Memphis, TN — Ken Brown, JD, MPA, PhD, FACHE, executive vice chancellor and chief operations officer of the University of Tennessee Health Science Center (UTHSC), was a guest speaker at the recent World Korean Medical Organization meeting in New York City, addressing the issue of pharmaceutical supply chain safety. His participation in the international health care convention reflects UTHSC’s growing presence on the national and international pharmaceutical stage, as the university prepares to build a state-of-the-art pharmaceutical manufacturing facility on campus.
Dr. Brown said he focused his address on “heightening the awareness of the importance of preserving the integrity of the pharmaceutical supply chain.” The issue of safety in the drug industry is particularly important for consumers in light of the growing Internet pharmaceutical market and the emerging international problem of counterfeit drug manufacturing, he said.
“If you don’t know where a drug was manufactured, if you don’t know how the drug has been shipped, if you don’t know who handled the drug, you really don’t know if it is safe for you to take,” Dr. Brown said. “We’ve seen experiences right here in Tennessee that show what happens when drugs aren’t manufactured to the appropriate standards, precious lives are lost.”
Dr. Brown cited the example of the 2012 outbreak of fungal meningitis that killed more than 60 people who received contaminated epidural steroid injections packaged and marketed by a compounding pharmacy in Massachusetts. In Tennessee, at least 16 patients died and more than 150 were sickened by the drug that was shipped to 76 facilities in 23 states.
Speaking to an audience that included many Korean medical students, Dr. Brown stressed that health care providers, including physicians, have a major responsibility in ensuring the safety of the pharmaceuticals they buy and administer.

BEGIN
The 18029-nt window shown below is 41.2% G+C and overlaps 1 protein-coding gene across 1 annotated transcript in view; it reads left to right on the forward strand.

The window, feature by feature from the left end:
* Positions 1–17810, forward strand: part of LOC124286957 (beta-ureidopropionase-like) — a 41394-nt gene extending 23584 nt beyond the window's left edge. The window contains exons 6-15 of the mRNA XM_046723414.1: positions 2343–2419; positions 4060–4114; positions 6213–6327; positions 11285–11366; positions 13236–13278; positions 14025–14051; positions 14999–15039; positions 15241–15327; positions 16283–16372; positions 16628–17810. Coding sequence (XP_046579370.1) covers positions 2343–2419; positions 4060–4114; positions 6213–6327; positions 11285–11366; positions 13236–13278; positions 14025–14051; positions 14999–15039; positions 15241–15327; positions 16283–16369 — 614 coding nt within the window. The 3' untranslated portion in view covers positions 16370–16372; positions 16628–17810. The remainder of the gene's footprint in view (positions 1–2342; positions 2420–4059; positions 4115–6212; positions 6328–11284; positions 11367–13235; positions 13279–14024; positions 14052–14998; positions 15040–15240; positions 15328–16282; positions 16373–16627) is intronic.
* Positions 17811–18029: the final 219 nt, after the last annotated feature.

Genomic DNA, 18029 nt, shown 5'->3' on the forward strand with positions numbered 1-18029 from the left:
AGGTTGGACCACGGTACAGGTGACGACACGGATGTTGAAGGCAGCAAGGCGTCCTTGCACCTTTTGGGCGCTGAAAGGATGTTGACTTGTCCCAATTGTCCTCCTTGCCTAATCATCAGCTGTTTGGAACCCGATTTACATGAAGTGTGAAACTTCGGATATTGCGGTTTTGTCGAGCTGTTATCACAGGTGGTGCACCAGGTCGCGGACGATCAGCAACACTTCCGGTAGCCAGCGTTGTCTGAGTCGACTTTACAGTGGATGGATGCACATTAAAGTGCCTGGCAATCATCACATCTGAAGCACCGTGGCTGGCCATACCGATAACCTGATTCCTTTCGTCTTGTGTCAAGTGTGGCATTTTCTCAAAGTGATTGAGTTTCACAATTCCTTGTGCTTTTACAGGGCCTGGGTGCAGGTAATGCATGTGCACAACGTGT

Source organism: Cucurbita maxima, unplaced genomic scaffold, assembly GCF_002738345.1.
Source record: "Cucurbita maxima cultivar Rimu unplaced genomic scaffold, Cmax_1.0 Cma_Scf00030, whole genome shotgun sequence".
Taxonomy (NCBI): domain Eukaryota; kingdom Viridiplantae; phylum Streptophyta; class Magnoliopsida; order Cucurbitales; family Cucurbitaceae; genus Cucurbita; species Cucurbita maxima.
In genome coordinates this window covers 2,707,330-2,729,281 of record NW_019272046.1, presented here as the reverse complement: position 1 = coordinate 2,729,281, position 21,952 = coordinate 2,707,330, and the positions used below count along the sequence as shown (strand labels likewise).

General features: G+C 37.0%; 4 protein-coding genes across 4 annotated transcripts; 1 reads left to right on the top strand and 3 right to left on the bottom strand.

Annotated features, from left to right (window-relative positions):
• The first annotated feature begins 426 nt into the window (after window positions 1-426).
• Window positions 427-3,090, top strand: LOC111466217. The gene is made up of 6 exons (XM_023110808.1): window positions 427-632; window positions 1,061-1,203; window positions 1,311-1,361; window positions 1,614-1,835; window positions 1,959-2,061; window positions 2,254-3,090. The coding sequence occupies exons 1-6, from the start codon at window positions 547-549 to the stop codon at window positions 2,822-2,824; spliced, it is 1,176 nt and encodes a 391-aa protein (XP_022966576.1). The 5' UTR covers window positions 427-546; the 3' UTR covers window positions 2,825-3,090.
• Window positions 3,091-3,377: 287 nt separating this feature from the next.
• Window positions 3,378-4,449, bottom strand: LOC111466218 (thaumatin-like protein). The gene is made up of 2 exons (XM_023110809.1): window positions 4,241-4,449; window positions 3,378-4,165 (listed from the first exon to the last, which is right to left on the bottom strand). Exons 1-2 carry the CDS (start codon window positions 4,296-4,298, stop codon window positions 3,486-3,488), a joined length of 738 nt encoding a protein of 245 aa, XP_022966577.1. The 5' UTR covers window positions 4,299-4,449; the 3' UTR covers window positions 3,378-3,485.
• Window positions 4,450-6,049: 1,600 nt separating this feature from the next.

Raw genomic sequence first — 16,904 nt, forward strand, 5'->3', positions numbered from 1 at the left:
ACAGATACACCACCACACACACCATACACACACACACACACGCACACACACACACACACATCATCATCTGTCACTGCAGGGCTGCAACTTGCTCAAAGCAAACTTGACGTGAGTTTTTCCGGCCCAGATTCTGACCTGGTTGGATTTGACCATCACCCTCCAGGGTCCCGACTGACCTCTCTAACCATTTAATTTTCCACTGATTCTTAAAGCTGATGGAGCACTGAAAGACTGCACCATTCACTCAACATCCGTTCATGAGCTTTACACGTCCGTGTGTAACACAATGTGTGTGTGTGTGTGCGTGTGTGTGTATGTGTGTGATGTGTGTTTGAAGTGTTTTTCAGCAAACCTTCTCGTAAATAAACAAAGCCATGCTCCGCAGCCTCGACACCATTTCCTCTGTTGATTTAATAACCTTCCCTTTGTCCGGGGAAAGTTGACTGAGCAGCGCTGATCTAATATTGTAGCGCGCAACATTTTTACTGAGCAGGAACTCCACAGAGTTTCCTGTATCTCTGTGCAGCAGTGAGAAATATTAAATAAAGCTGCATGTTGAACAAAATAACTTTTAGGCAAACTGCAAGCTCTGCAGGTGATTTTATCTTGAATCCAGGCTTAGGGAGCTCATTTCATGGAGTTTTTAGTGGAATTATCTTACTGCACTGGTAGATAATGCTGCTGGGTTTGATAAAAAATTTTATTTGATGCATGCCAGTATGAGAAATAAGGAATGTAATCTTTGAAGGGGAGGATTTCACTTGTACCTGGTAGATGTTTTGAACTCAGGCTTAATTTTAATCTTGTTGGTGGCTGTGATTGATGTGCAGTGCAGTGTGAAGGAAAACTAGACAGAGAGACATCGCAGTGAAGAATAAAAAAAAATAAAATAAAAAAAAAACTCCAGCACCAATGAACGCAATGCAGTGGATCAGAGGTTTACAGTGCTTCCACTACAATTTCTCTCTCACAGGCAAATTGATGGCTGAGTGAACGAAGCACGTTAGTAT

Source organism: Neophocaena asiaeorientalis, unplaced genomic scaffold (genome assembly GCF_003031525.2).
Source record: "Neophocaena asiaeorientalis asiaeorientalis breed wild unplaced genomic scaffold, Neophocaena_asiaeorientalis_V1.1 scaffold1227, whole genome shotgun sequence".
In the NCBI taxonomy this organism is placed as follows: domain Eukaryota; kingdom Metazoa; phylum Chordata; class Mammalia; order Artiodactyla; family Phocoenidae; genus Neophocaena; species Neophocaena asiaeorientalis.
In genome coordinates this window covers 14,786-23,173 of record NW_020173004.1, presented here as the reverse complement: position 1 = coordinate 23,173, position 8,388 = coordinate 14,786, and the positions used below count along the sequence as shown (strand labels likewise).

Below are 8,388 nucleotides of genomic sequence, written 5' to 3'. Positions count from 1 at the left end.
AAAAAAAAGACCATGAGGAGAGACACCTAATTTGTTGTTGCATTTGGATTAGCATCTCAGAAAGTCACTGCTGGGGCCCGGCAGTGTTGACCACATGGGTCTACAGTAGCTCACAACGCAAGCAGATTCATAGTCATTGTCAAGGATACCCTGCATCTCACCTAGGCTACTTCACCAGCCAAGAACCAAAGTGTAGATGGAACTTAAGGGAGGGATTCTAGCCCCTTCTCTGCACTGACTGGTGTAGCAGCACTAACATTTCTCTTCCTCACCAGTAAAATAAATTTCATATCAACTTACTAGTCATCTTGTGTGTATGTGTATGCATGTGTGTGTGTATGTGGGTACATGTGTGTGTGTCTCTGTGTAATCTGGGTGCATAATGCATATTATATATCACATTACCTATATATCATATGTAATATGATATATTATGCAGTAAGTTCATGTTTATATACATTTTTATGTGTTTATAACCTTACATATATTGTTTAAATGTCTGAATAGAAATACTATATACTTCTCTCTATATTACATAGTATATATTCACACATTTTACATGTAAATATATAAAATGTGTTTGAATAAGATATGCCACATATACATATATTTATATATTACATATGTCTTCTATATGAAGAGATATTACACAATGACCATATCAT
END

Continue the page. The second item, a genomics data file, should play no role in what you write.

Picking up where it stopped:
“It doesn’t matter that they practice medicine in Korea or that they practice medicine here in the United States or that they practice medicine in some developing Third World country, they have a responsibility in the pharmaceutical supply chain,” he said. “As the person who is the point of delivery of care to a patient, physicians need to know their responsibility is much greater than just giving the patient the medication and assuming that all of the other appropriate things that should have been done have been done.”
UTHSC is particularly interested in issues of supply chain safety and in networking with pharmaceutical companies around the globe, as it prepares to break ground later this year on the Plough Center for Sterile Drug Delivery Systems on campus, a roughly $16 million Good Manufacturing Practice pharmaceutical facility. “We can manufacture pharmaceuticals for any company, and in doing so, we will ensure the absolute integrity of the drugs that we manufacture,” Dr. Brown said. “By being directly involved in the manufacturing, shipping and verification of appropriate delivery, we can control what the supply chain looks like.”
In May, Dr. Brown traveled to China to attend a conference of the Asia-Pacific Economic Cooperation, a forum that supports sustainable economic growth in the Asia-Pacific region. The conference focused on global concerns related to pharmaceutical supply chain security. The invitation to the Korean medical conference stemmed from that meeting.
About the University of Tennessee Health Science Center (UTHSC)
As Tennessee’s only public, statewide, academic health system, the mission of the University of Tennessee Health Science Center (UTHSC) is to bring the benefits of the health sciences to the achievement and maintenance of human health, with a focus on the citizens of Tennessee and the region, by pursuing an integrated program of education, research, clinical care, and public service. Offering a broad range of postgraduate and selected baccalaureate training opportunities, the main UTHSC campus is located in Memphis and includes six colleges: Dentistry, Graduate Health Sciences, Health Professions, Medicine, Nursing and Pharmacy. UTHSC also educates and trains cohorts of medicine, pharmacy and/or health professions students — in addition to medical residents and fellows — at its major sites in Knoxville, Chattanooga and Nashville. Founded in 1911, during its more than 100 years, UT Health Science Center has educated and trained more than 57,000 health care professionals in academic settings and health care facilities across the state. For more information, visit www.uthsc.edu. Follow us on Facebook: www.facebook.com/uthsc, on Twitter: www.twitter.com/uthsc and on Instagram: www.instagram.com/uthsc.
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